Techniques for WCAG 2.0

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SL9: Handling Key Events to Enable Keyboard Functionality in Silverlight


This technique relates to:

User Agent and Assistive Technology Support Notes

See User Agents Supported for general information on user agent support.


The objective of this technique is to handle key events in a Silverlight application and enable application-specific keyboard functionality in a Silverlight application. The keyboard functionality might relate to a particular element of the Silverlight application user interface, or might be a handler for global key events within the application, such as an application-wide access key.

In Silverlight, application authors handle user input by attaching event handlers for input events. The input events are implemented on a class that is a base element in the Silverlight class hierarchy, such that all Silverlight UI elements can be the source of an input event if the user interacts with them. Typically, the event handler names are specified in XAML, although it is also possible to wire events in code. The implementation of the handlers for the Silverlight managed code programming model is always done in C# or Visual Basic code.

The most commonly used input events are the following:

Other forms of input that Silverlight supports include touch devices (with mouse promotion for cases where the application runs on devices that do not have touch input modes) and a related inking mode. For any UI interaction that uses mouse input or these other input modes, Silverlight application authors can write a parallel key event handler to provide users the keyboard equivalent.

Also, the Silverlight event system and control model combine to enable behavior whereby a mouse event and a keyboard event can be treated as the same event and can be handled by a common event handler. Using this technique, Silverlight authors can facilitate keyboard functionality in custom controls or as override behavior to existing Silverlight-supplied controls, and provide equivalence for mouse events or events that are specific to other input devices. Silverlight authors can also use controls that already have a keyboard equivalence as a built-in behavior.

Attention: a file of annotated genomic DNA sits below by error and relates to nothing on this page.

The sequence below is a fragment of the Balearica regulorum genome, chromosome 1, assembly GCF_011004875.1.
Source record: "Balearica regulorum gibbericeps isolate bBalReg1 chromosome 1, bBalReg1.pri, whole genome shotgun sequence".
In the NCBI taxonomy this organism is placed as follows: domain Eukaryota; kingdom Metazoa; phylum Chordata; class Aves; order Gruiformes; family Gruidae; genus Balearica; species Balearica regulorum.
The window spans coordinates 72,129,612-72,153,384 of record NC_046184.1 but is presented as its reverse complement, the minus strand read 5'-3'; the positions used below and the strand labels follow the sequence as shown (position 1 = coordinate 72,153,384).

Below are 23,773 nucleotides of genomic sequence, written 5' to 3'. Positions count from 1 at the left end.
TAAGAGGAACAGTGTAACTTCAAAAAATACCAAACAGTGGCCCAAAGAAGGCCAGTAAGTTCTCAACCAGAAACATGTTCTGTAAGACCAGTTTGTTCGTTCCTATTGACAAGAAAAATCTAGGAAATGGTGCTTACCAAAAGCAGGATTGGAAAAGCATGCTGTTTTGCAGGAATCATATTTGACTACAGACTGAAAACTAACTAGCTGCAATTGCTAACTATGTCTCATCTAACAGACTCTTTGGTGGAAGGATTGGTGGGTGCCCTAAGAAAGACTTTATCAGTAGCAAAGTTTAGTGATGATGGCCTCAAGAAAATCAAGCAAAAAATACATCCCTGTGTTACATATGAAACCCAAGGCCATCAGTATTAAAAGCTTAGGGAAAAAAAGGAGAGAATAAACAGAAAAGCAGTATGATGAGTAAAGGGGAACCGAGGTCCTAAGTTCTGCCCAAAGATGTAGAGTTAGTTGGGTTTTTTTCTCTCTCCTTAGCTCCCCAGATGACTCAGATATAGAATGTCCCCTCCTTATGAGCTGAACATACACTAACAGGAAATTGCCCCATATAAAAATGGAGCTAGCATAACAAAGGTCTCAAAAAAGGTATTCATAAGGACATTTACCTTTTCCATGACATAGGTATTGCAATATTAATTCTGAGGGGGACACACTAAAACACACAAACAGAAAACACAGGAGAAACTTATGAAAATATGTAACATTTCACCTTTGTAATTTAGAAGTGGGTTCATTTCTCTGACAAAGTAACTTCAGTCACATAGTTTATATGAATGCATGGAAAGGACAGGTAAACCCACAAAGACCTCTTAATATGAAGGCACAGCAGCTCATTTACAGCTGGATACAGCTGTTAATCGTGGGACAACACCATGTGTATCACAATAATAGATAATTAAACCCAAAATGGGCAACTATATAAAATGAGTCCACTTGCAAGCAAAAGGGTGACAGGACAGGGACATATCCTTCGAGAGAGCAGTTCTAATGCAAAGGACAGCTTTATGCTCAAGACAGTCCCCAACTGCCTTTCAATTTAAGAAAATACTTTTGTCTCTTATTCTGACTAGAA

The parallel key event handler case, and the built-in behavior case, are each shown in one of the examples.

All input events report a specific source that is communicated to handler code as an event parameter, so that the application author can identify which element in their Silverlight UI was being interacted with, and the application can perform an action that is relevant to that user input. In the case of mouse events, the event source is the element that the mouse pointer is over at the time. In the case of key events, the event source is the element that has focus. The element that has focus is visually indicated so that the user knows which element they are interacting with (see SL2: Changing The Visual Focus Indicator in Silverlight). Assistive technologies often have parallel conventions whereby the user is made aware of which element is visually focused and is the current input scope presented by the assistive technology,

Silverlight core control built-in keyboard functionality

The following is a list of the Silverlight-supplied controls that have some level of key equivalence as a built-in behavior. In these cases, it is not necessary to add a specific Key event handler; you can handle the event and/or rely on the built-in key handling as listed.

Browser hosts and keyboard events

Silverlight is hosted as a plug-in inside a browser host. The Silverlight run-time only receives the input events that the browser host forwards to hosted plug-ins through a browser-specific program access layer. Occasionally the browser host receives input that the browser host itself handles in some way, and does not forward the keyboard event. An example is that a Silverlight application hosted by an Internet Explorer browser host on Windows operating system cannot detect a press of the ALT key, because Internet Explorer processes this input and performs the action of bringing keyboard focus to the Internet Explorer menu bar. Silverlight authors might need to be aware of browser-specific input handling models and not rely on key events for keys that are essentially reserved for use by a browser host. For more information, see Keyboard Support.